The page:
September 26, 2016
There is no better companion for a late night study session, a cruise down I-25 or hanging out with friends than newly released fall albums.
It can be difficult to choose one song, one album or even one genre. This fall has already seen many new, exciting releases from various artists as they tour on their fifth studio album, or break through the mold with their first LP.
Whether you like dancing to pop, head banging to metal or reliving your MySpace days with pop punk, here are five of the newest releases.
“Wild World” by Bastille
Release date: Sept. 9
Following the release of their first album “Bad Blood,” Bastille, an English rock band, delivers once again with their sophomore release, “Wild World.”
The album’s first single, “Good Grief,” is catchy and rhythmic with its bass and glockenspiel-like effects throughout the song.
The chorus is fun and bouncy, and gets stuck in your head like a true pop chorus, which is a common theme throughout the whole album.
“Blame” has a different tone, but the themes of rhythmic guitar and percussion are still obvious in the song. The listener is drawn in by what lead singer Dan Smith says with the message of the song. Smith’s lyrics are pleading “don’t put it all on me” and encourages the listener to take control of their life.
There are samples of voice recordings, where people speak at the beginning of a couple songs on the album, including “Good Grief” and my personal favorite track, “Campus.”
The song is reminiscent of the alternative band, Vampire Weekend. The fun, bouncy lyrics are relatable to all of us as college students (“just another brain on the campus/ just another man in the field”).
Smith really relates to his audience here; it’s assumed that the band aims for a demographic of college students with their new-wave choruses and instrumental bridges.
The album is great for fun drives with friends, or pepping yourself up for the day. If you want a fun alternative-pop experience, “Wild World” is the way to go.
Release Date: Sept. 16
Genre: Hip Hop
Mac Miller, known for his fun, carefree raps, follows his witty rhymes with his fourth studio release, “The Divine Feminine.”
The album takes a different tone compared to his previous work with a retro feel. Miller incorporates brass, funky bass lines and rhythmic vocals to make for both a dance-worthy and relaxing album.
The first single, “Dang!,” is a perfect example of the tone of his album. The song is reminiscent of the ‘70s disco era, which gives the listener a false sense of nostalgia for the days of disco balls.
The chorus is catchy; if you listen to this song once, you’ll be singing it all day long.
Miller varies his vocals by starting with a monotone rap and then straining his voice to show his desperation. The song is about a flame who won’t return his advances, so the variation is fitting.
Not all songs on “The Divine Feminine” are like this one, though. “Stay,” for example, is slower, with a jazzy feel. Various horns are again used, along with synth and laid-back bass.
Miller varies his vocals once again and draws the audience in with a choppy chorus backed up by what could be a choir of voices.
This album is perfect for those wanting an abstract hip-hop experience, but the album lacks a mainstream feel. If you’re into top 40 hits, you may want to look elsewhere.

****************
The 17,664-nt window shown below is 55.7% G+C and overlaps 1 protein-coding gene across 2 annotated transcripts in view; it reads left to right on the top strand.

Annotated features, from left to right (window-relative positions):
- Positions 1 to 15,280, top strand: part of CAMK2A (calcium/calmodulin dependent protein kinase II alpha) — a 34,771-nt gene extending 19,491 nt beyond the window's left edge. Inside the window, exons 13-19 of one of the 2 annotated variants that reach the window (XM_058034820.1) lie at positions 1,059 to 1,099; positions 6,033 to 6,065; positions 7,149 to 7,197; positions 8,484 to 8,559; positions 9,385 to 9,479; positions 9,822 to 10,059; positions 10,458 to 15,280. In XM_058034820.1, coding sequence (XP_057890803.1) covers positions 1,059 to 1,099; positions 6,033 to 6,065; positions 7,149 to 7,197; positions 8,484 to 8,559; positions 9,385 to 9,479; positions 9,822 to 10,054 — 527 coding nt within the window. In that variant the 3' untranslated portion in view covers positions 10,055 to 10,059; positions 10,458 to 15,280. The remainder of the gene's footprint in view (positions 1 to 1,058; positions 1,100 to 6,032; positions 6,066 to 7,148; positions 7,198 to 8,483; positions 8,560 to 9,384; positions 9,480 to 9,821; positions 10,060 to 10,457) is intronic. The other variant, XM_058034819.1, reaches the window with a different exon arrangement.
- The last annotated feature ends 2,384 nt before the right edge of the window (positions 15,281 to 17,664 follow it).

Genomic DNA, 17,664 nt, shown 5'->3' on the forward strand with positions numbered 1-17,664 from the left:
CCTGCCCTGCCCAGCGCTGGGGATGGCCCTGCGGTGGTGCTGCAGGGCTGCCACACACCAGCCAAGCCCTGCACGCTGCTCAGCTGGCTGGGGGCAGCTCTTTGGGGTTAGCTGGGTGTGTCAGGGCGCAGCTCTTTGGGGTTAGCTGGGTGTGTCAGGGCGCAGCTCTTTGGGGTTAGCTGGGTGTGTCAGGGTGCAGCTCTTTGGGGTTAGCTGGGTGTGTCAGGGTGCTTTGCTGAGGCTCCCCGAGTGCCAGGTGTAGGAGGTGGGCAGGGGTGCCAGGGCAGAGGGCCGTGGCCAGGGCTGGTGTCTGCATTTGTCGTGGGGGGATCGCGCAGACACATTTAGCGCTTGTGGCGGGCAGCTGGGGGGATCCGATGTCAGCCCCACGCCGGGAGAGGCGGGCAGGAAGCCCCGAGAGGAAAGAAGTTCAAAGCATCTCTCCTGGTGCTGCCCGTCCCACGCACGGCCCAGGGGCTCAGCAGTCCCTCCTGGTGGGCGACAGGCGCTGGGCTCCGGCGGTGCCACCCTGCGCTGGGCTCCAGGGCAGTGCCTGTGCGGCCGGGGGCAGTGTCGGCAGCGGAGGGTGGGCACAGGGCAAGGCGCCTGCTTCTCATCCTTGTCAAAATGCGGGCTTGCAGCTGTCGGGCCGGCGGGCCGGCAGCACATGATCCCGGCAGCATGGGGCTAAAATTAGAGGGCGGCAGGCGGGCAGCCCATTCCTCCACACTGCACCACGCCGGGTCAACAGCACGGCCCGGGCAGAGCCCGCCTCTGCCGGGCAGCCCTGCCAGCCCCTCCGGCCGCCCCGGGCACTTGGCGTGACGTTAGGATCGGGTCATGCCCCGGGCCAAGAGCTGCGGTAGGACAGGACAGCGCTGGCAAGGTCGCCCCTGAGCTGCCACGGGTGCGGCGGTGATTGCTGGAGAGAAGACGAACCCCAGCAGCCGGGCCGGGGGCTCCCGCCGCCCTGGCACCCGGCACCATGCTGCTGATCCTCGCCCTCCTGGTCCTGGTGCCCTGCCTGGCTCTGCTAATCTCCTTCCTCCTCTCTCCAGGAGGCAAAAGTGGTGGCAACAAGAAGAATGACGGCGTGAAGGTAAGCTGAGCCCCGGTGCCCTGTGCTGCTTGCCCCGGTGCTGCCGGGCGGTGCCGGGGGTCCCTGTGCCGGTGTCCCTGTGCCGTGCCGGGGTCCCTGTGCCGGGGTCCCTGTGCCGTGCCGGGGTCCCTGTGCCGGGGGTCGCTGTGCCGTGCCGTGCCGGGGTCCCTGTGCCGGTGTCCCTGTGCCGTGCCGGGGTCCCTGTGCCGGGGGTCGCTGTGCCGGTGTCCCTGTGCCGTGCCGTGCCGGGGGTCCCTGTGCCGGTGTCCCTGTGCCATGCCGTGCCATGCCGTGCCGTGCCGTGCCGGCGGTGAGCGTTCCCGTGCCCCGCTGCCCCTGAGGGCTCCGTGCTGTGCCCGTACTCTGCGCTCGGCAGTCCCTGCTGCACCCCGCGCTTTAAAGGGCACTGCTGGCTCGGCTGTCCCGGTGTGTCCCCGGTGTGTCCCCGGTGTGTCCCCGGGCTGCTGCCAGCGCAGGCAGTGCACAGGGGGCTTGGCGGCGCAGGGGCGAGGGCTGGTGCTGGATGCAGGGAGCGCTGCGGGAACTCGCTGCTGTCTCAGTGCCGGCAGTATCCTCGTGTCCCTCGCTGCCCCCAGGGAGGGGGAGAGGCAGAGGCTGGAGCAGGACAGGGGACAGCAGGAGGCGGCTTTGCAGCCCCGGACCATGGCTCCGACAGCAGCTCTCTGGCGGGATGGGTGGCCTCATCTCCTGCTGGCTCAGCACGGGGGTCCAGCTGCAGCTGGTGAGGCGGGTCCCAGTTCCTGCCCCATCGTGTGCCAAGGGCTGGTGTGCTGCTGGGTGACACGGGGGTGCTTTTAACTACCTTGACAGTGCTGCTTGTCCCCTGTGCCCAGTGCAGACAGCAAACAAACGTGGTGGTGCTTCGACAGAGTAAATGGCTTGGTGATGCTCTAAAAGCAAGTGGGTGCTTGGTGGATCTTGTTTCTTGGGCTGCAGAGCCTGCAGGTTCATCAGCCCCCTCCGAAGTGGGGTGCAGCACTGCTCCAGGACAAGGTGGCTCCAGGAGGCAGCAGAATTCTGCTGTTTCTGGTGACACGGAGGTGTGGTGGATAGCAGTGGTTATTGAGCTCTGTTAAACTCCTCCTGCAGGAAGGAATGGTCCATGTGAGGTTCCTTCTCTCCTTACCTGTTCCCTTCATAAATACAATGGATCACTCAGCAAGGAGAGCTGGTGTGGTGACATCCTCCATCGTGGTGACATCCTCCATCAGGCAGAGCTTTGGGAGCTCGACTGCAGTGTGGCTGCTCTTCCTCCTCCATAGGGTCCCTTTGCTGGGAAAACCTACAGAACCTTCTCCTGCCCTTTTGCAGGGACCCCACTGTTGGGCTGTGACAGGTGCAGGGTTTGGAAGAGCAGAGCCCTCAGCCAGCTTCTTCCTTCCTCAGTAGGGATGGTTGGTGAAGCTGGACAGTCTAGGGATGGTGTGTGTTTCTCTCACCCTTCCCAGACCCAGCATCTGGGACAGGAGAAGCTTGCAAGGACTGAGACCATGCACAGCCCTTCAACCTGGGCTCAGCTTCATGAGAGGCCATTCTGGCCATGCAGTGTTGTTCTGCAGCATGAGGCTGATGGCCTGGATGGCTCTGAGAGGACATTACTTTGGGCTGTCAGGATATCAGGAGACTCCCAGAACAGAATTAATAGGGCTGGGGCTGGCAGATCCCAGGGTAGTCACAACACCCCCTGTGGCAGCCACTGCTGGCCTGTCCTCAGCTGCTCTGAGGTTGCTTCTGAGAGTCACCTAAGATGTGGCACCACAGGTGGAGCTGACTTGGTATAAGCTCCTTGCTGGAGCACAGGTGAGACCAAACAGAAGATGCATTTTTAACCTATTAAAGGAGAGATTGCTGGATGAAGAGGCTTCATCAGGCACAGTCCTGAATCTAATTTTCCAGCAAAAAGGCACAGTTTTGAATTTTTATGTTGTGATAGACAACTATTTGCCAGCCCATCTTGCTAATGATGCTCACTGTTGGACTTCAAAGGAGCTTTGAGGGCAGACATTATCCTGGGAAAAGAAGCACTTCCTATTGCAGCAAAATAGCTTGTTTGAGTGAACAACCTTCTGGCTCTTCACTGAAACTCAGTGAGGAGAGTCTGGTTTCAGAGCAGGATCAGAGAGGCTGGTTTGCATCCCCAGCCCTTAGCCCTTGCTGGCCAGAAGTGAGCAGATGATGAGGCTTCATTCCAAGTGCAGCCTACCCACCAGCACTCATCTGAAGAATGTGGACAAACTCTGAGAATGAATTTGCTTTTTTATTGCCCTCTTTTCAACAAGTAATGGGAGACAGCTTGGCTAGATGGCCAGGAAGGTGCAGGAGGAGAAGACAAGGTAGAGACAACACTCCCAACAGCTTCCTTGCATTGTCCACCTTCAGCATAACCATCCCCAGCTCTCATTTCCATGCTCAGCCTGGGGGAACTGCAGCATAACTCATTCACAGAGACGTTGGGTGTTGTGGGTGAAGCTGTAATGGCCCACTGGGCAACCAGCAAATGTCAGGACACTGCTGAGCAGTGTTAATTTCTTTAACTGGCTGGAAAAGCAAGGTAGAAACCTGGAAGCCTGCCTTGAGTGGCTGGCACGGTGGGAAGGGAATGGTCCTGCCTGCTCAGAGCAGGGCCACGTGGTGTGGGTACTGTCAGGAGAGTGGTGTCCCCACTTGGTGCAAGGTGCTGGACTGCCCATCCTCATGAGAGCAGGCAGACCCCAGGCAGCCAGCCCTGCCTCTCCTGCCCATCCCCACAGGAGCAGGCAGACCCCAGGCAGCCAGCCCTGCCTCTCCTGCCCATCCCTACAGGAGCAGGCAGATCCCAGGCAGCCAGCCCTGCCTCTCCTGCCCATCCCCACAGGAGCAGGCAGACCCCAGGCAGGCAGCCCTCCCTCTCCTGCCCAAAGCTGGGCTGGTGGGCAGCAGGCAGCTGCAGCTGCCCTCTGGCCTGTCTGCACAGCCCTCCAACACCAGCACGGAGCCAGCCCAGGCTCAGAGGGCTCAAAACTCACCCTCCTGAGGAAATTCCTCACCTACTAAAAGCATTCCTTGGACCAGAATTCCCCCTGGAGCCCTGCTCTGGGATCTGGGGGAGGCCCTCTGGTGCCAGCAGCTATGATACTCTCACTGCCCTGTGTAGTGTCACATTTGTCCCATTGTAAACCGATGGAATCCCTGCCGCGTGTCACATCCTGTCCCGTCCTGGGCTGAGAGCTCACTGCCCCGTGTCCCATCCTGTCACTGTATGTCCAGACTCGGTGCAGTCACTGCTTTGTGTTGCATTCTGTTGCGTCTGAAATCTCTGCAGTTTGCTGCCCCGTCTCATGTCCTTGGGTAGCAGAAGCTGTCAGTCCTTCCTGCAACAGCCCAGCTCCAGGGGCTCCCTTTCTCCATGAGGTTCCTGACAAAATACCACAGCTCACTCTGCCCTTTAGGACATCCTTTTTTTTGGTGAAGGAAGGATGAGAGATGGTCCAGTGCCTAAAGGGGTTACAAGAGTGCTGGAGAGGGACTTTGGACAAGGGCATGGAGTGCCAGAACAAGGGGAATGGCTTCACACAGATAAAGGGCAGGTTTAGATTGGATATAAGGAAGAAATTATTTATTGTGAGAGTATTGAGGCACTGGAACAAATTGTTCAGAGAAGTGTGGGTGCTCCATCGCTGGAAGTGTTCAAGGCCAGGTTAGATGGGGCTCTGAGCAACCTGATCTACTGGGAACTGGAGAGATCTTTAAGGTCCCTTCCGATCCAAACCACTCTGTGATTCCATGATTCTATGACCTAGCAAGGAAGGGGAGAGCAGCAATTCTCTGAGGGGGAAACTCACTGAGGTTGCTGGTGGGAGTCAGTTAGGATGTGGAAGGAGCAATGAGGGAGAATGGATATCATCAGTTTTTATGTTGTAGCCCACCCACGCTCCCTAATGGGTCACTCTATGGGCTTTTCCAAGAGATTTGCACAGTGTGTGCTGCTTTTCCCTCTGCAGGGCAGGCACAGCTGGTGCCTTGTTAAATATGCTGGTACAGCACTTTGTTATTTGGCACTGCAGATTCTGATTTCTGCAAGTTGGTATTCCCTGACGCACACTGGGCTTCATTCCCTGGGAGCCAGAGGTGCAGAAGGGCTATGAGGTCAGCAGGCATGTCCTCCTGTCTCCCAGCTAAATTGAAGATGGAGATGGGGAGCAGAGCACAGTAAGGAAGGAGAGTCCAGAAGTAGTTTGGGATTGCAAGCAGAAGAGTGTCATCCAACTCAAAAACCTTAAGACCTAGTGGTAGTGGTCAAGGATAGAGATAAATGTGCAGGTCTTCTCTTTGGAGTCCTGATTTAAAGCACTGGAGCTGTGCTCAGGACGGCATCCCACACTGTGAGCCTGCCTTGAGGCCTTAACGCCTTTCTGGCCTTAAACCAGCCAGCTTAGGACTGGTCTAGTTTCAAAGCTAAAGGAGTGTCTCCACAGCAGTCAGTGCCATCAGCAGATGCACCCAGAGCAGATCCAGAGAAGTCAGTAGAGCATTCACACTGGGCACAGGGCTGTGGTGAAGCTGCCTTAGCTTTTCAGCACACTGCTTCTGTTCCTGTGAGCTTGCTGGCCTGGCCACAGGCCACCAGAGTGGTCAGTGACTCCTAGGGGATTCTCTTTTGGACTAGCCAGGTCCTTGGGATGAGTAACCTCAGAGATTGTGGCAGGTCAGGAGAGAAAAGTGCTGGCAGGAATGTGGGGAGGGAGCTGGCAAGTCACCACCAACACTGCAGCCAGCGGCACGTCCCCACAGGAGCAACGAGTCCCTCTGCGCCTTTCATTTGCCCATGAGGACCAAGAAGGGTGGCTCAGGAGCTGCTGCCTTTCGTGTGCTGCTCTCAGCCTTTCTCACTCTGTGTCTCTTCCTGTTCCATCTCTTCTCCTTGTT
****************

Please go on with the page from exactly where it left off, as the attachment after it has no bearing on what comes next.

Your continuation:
“Cold World” by Of Mice and Men
Release Date: Sept. 9
Metalcore band, Of Mice and Men have made their rounds in the metal scene recently and their fourth release “Cold World” proves that they have staying power.
The album is heavy with powerful, aggressive guitars, intense bass lines and vocalists Austin Carlile and Aaron Pauley’s contrasting vocals.
Pauley brings home the emotion in “Down the Road,” a song that is great for those experimenting with metal. Carlile doesn’t scream on this track; it is all Pauley, who certainly holds his own with his smooth, powerful tone.
The song would’ve been great as a single, with its mellow, melodic guitars.
On the other hand, “Real,” one of the actual singles on the album, combines the mellowed metal tone of “Down the Road” with the typical minor keys heard in other Of Mice and Men songs.
This song also has a pop, almost punk, feel to it. Its rhythmic vibe draws the listener in for more.
“Pain,” the fi rst single on the album, packs a punch. Carlile opens the song with intense screams to convey the pain that he felt as part of his real-life ailments. This song is not for the faint at heart with its aggressive guitars, bass and percussion.
Those who want a true metal experience may not find it here, but if you are new to the hardcore world of metalcore, it may be a good starting place for you.
“Tidal Wave” by Taking Back Sunday
Release Date: Sept. 16
As a lover of pop-punk, I was personally excited about this release. Taking Back Sunday’s long awaited “Tidal Wave” brings the typical pop-punk that is associated with the iconic emo band.
The album differs from the usual aggressive style of the band. The album trades their typical screaming parts for more mellow guitar parts and paced percussion. The punk is still present, but it is more subtle.
A good example of this is on “We Don’t Go In There.” The melodic tune begins with a soft acoustic guitar with singer Adam Lazzarra’s choppy, enunciated vocals. The song kicks into effect after the first verse with the band’s typical punk tone, but with mellowed out bass and guitar, and paced percussion.
“Tidal Wave,” the title song, by contrast, highlights the band’s straight punk infl uences. The fast-paced guitars and Lazzarra’s aggressive vocals reminded me of a Flogging Molly song.
Those who want to experience how a pop-punk band that keeps its own iconic style will enjoy this album.